Wake Wood is surprisingly gory.  Although I’ve never seen such things in real life, this is a movie that makes me feel like I have.  The camera lingers on the victims, after the coup de grace, showing the face of pain as well as death itself.  Here, we get as much blood and butchery a we’d get in most slasher films. When one victim’s heart is removed, no details are left to the imagination.  In the end, we see the organ in hand—and yes, it really looks like a heart!

The acting of all in Wake Wood is solid and realistic throughout.  Everyone is very convincing, doing a great job of selling, for 90 minutes, an otherwise unbelievable story.  I always say that actors in horror films have the extra job of making the unbelievable at least not laughable, as it might otherwise be.  Eva Birthistle and Aidan Gillen do a more than realistic job of portraying the troubled couple, Louise and Patrick.  Timothy Spall, a seasoned English actor I’m sure you’ve seen before, does a most professional job of playing Arthur, the village elder (or chief administrator of the Rite of Return, as I’ll call him).  He gives the character a certain believability that could be lost with someone less talented.

Ella Connelly does a stellar job in the nefarious role of Alice, the little girl gone too soon. Child actors who do well are always more amazing to me than even the best adults. Ella Connelly amazed me with her ability to transform her character from an innocent child, almost at a loss for words, to an eerie adult-like child, saying things that only adults say. Her cold delivery of several ominous lines is enough to send chills up the spine of most movie-going adults. I think people have an innate fear of children who act too much like adults. Ella Connelly gives Alice a most malicious and unforgiving character who is scary in and of herself, without makeup, special effects, or anything unnatural. Her ability to show Alice’s transformation is perfect.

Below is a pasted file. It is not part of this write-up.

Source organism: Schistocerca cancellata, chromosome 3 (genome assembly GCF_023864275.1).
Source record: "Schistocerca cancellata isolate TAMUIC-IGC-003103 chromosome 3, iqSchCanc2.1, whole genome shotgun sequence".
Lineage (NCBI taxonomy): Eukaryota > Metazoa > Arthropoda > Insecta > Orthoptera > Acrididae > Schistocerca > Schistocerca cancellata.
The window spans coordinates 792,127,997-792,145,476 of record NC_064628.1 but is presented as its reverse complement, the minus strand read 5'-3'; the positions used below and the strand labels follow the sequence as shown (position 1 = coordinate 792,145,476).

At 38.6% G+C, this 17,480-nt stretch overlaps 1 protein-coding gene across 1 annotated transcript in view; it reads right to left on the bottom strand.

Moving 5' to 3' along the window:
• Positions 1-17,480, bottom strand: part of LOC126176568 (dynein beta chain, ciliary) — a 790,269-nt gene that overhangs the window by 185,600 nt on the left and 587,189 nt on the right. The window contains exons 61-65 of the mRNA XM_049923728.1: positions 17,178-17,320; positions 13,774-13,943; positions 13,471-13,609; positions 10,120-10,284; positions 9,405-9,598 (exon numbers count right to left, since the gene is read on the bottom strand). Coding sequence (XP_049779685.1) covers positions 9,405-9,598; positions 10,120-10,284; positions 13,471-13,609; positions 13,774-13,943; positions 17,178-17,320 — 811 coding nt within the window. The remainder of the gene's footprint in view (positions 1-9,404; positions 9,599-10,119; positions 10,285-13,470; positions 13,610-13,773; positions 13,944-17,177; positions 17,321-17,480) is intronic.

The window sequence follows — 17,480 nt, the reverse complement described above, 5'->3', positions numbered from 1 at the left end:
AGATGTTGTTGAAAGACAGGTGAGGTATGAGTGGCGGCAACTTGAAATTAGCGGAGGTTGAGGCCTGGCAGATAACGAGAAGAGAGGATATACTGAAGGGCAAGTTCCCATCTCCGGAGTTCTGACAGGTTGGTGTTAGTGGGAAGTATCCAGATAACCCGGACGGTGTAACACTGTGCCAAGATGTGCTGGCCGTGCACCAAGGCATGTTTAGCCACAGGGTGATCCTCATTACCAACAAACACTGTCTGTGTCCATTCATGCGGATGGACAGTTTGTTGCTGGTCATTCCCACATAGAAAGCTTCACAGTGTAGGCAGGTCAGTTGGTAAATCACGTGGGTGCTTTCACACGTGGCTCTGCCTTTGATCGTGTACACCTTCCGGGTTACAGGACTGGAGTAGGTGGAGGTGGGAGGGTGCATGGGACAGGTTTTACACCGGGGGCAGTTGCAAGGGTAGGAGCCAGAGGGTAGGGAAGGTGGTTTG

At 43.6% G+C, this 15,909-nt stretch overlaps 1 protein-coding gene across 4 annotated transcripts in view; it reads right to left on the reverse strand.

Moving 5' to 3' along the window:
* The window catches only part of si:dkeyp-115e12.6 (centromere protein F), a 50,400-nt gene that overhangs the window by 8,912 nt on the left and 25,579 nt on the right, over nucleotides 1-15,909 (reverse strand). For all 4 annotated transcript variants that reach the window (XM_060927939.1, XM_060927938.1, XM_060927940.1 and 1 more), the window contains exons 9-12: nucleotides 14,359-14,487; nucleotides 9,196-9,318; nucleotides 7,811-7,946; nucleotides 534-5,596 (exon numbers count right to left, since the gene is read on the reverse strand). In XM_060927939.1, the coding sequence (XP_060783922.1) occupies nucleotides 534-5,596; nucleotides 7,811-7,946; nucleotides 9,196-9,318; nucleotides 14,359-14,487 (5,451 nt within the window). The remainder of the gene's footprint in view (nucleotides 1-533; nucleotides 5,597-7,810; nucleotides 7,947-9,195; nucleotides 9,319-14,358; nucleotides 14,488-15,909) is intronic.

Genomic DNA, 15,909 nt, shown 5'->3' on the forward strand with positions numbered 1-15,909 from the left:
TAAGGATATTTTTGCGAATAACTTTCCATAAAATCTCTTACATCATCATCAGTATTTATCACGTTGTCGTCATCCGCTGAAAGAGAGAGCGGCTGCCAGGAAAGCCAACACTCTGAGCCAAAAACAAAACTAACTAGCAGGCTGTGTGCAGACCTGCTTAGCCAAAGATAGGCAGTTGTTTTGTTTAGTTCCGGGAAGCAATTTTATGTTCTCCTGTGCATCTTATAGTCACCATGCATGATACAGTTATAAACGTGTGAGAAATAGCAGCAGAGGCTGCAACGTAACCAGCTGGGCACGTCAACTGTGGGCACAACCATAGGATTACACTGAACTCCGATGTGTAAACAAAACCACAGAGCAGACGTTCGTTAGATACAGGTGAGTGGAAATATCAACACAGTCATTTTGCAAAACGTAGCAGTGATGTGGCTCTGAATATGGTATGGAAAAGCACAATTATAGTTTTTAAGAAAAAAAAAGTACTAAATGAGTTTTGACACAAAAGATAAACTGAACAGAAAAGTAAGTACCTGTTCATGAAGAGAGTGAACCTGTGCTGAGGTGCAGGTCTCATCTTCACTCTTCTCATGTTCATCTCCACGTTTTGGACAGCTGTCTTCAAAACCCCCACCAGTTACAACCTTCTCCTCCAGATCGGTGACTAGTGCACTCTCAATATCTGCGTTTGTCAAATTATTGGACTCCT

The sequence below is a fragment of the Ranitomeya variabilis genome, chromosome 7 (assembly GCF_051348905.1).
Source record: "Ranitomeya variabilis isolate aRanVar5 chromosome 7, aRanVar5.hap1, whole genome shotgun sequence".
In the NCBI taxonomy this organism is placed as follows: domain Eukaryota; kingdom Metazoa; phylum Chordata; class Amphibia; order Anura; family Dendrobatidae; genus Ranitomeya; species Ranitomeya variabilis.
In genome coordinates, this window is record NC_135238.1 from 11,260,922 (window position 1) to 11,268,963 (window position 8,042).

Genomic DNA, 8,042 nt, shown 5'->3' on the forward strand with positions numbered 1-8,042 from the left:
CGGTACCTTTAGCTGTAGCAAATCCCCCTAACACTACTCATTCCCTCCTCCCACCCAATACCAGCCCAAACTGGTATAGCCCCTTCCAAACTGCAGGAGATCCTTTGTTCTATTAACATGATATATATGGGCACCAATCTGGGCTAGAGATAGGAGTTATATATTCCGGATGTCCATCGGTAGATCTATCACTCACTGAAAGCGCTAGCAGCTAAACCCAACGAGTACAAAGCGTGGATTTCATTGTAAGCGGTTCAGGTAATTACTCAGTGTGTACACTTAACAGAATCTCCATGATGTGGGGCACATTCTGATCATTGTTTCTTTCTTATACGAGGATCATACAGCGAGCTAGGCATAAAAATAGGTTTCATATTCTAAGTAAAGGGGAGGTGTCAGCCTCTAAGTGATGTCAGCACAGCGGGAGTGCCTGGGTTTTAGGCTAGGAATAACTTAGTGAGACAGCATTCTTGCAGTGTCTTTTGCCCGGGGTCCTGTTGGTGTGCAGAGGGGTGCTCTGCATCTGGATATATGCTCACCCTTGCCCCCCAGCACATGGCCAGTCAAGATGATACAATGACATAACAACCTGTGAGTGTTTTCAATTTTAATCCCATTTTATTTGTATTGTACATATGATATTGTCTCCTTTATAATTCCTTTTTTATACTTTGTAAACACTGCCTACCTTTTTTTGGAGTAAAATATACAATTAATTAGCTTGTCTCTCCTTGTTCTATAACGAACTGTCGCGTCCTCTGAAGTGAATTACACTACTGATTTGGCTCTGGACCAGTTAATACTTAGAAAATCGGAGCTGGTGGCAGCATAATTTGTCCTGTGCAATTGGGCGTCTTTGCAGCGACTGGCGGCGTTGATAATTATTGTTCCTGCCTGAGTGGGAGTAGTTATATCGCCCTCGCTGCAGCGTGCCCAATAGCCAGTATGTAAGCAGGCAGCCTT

I have heard some criticize Wake Wood for being too much of a horror film, not exploring the deeper themes behind the folklore and the “Rite of Return.” While I agree that this could have added more, I don’t think it was necessary. There is sometimes a danger in adding too much information to a movie that is largely about the mystery of it all. I was never bothered by the lack of specifics, because I didn’t see the room for it in the plot. Such exploration would likely have slowed the movie down, making it less effective, and too much unlike the horror film it is.

What Louise, Patrick, and all of Wake Wood do with a “rite” gone terribly wrong is where I’ll leave this review. What is done in the end, despite all that’s learned, is yet another step to stretch the limits of desperation. You’ll see what I mean. If this movie has any lesson, it’s simple—don’t let your passions overwhelm your common sense, or maybe it’s just, instead, don’t mess with dead things!

Bringing back the dead isn’t a new idea, but it works most anytime it’s done well—in movies, that is!  While Wake Wood may not be the “instant classic” it’s touted to be on its poster, it certainly stands alone as a great new horror film worth watching.  I myself like it enough that I’ve seen it twice already.